Tuesday, April 8, 2008

The Book Thief - Markus Zusak

Rating: 4 Tell a Friend over a Derby pie (ääää)
Pages 552
Challenges: A-Z Challenge: Z Author; 2008 Chunkster; Spring Thing
This is about Liesel Meminger whose mother drops her off at a foster family in Germany during World War II. Her foster mother is very stern but seems to love Liesel, but her close relationship is with her foster father Hans. They adore each other. Liesel has a habit of stealing books. She stole the first one before she even knew how to read - it was a Grave Diggers Handbook. Her second book was stolen from a fire of censored books the Nazi's were burning. Her book stealing benefits many people. Liesel in that Hans teaches her to read - usually at 2:00 am when she has nightmares. She reads to people in the bomb shelter to calm them, and an old lady. Reading becomes a core activity for her and the books are her prized possessions. The stories around Liesel and her friends are incredible, from Rudy who is reluctantly training to be a Nazi, Hans who does not agree with the Nazi attitudes, Max a Jew who the foster family takes in and many neighbors.
Lisa at Breaking the Fourth Wall reviewed this book and it intrigued me. I needed a Z author for the A-Z challenge...and I kept seeing it on other people's blogs. So I requested it from the library.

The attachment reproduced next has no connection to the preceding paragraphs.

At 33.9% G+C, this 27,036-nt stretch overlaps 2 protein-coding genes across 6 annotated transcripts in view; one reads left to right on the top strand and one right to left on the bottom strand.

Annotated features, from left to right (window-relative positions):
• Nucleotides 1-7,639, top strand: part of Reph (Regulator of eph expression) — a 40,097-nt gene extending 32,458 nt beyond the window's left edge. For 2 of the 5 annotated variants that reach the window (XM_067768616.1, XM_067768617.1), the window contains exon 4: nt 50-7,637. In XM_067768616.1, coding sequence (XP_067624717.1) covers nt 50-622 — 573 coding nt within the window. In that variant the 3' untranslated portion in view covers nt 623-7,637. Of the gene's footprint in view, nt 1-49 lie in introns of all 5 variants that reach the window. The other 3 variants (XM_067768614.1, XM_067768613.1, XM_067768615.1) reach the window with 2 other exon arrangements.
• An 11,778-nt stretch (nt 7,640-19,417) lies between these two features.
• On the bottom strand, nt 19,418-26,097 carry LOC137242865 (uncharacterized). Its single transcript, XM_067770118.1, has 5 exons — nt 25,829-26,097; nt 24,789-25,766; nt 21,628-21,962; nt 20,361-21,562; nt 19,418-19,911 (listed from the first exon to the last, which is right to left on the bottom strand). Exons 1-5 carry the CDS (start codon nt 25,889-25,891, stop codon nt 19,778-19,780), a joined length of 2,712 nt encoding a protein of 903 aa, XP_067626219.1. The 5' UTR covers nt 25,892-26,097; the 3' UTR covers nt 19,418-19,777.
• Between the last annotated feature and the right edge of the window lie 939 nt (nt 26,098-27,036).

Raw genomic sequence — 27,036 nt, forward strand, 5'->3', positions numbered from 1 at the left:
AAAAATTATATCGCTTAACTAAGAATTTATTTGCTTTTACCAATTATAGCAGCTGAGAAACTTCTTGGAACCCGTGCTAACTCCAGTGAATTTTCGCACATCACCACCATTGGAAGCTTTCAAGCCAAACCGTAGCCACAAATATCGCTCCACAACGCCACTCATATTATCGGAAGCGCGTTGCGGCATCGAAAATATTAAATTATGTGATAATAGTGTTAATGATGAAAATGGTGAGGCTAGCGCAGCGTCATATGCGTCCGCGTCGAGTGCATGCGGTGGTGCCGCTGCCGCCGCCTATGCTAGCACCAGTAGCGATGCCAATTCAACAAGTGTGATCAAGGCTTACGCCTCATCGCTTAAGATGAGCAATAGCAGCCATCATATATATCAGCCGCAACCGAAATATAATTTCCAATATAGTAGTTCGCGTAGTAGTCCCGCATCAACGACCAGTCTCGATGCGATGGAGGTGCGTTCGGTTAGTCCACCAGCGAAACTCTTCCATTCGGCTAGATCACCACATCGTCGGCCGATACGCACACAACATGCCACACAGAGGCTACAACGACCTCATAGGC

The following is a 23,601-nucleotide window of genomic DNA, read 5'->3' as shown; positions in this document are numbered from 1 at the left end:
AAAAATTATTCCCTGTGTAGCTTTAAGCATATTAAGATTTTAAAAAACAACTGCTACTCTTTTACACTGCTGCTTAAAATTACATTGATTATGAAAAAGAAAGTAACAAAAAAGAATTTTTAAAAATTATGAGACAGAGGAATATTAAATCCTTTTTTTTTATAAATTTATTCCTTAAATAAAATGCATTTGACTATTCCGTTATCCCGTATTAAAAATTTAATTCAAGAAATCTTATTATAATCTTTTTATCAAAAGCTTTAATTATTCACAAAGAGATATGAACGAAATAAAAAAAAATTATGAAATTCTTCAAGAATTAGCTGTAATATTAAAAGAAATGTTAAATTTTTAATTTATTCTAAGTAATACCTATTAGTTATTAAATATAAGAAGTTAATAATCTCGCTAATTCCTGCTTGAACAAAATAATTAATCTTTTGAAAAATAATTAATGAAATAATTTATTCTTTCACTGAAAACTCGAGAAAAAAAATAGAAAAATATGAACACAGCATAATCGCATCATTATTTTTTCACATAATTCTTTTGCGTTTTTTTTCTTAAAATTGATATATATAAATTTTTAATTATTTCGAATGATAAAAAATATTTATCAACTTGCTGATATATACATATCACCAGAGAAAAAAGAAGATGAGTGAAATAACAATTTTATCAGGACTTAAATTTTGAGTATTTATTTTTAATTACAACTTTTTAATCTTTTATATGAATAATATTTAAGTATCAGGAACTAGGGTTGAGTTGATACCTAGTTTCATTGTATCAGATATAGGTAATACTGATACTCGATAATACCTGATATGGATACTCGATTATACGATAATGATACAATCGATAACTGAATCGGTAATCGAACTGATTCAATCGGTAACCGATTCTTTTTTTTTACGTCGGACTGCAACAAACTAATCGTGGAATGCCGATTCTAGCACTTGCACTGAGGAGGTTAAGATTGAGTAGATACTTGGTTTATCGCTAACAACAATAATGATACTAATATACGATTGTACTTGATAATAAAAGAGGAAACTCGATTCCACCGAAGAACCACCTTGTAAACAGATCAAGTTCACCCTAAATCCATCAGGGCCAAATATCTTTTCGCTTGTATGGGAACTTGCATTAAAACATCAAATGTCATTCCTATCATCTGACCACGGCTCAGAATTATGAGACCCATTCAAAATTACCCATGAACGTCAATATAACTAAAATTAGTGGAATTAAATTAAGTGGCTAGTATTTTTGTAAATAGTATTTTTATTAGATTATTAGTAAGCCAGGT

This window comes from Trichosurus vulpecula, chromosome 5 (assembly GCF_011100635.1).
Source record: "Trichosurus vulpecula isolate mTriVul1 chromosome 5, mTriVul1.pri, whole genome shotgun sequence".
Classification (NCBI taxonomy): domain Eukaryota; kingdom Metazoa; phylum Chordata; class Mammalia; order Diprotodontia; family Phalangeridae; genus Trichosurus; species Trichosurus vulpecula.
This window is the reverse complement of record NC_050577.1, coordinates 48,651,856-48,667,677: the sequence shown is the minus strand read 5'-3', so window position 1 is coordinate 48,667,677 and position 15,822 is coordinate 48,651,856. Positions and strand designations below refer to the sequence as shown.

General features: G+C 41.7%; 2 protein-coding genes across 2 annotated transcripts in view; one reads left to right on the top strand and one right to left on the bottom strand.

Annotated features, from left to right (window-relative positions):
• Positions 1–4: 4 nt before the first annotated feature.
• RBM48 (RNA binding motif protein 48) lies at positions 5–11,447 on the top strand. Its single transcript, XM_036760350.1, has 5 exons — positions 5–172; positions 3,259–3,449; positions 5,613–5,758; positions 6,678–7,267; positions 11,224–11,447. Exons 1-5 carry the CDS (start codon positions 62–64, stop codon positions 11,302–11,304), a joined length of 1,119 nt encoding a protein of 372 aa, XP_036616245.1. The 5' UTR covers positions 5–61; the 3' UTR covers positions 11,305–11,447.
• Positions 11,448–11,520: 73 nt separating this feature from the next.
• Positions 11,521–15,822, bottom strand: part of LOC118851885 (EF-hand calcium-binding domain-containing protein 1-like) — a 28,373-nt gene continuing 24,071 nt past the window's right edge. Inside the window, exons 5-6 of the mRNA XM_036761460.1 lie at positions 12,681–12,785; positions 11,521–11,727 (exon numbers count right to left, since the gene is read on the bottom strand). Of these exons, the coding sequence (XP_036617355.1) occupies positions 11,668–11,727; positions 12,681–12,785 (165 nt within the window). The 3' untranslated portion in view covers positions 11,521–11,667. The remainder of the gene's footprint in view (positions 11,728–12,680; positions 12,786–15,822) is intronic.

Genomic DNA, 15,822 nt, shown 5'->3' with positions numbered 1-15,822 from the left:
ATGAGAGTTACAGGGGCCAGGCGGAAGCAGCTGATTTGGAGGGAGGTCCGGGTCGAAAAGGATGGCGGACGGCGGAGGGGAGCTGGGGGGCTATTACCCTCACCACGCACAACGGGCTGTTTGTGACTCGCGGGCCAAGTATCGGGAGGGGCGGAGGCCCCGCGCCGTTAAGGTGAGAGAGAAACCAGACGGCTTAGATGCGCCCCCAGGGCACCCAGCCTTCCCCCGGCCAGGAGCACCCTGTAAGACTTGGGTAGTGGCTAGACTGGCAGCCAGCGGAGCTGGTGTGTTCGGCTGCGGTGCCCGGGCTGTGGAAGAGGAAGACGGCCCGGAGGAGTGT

I really enjoyed this book - although there were several slow parts that were difficult to get through. I really liked all the characters and liked that Zusak carried the story through the years giving us more of a long term snapshot of them. Although Max was lost towards the end of the story and that was disappointing. I almost wish that he would write about Liesel after the significant ending point. He has an epilogue that says what happens to her, but it isn't enough. I want to know more details of her life. This book was very unique and was narrated by death! It is interesting that death narrated it and gave the reader an advantage of seeing the whole story develop and know the story of many characters lives.
Also this book made me cry - I always think that books should be rated high if they make me cry. It means I am really believing the characters and what they are going through. Do you agree?


Carl V. Anderson said...

I bought this for my wife and she loved it and has been begging me to read it. She started reading me his other book, I Am The Messenger while I was painting our room the other day and I'm really enjoying it.

Anonymous said...

I rarely cry in books, although I cry in movies. Maybe because when the subject matter is something hard like this I try to distance myself on purpose. This book was excellent and I enjoyed it a lot.

Susan O'Bryant said...

I'm planning on reading this in the next couple of weeks. I've had it in my TBR pile for a while, and I think I've been avoiding it because I know it will make me cry. Sometimes it's a good thing to get emotionally involved in a book, I believe. It's life-affirming and helps us put things in perspective.